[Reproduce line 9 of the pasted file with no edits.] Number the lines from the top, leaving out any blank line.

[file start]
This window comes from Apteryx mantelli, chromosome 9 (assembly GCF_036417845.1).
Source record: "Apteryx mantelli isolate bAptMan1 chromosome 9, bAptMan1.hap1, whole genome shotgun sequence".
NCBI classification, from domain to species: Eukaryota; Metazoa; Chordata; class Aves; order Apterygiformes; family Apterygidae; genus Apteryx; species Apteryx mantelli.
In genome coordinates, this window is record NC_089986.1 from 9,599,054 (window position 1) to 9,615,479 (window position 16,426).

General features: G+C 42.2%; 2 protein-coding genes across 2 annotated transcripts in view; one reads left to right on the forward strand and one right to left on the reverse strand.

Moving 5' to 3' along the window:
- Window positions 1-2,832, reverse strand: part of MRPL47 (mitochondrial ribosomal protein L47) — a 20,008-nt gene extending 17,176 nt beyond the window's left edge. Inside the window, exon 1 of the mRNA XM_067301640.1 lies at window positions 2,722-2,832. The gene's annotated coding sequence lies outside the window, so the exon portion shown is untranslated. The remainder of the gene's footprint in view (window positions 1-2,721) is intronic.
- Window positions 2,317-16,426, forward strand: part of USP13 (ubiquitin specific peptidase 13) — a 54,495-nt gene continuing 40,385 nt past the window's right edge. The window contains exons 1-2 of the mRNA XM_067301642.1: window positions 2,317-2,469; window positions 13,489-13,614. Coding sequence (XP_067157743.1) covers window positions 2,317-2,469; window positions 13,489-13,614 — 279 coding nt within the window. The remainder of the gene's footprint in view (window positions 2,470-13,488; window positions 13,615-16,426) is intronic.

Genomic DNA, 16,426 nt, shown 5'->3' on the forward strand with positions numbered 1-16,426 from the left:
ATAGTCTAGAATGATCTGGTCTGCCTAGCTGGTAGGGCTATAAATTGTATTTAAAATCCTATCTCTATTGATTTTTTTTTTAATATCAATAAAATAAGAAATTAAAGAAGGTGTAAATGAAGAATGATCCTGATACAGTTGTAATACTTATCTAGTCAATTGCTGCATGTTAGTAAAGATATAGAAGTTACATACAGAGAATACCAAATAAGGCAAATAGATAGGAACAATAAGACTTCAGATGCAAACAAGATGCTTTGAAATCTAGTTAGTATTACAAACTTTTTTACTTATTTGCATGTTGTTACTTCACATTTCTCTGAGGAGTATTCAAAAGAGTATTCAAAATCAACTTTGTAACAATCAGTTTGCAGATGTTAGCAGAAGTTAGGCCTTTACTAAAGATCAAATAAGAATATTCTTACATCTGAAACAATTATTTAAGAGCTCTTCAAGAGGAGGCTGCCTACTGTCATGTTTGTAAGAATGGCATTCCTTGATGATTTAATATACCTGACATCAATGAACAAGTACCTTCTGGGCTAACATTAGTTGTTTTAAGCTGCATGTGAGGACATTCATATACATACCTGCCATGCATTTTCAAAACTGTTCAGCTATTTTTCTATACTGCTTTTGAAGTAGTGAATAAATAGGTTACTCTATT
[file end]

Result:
Genomic DNA, 16,426 nt, shown 5'->3' on the forward strand with positions numbered 1-16,426 from the left: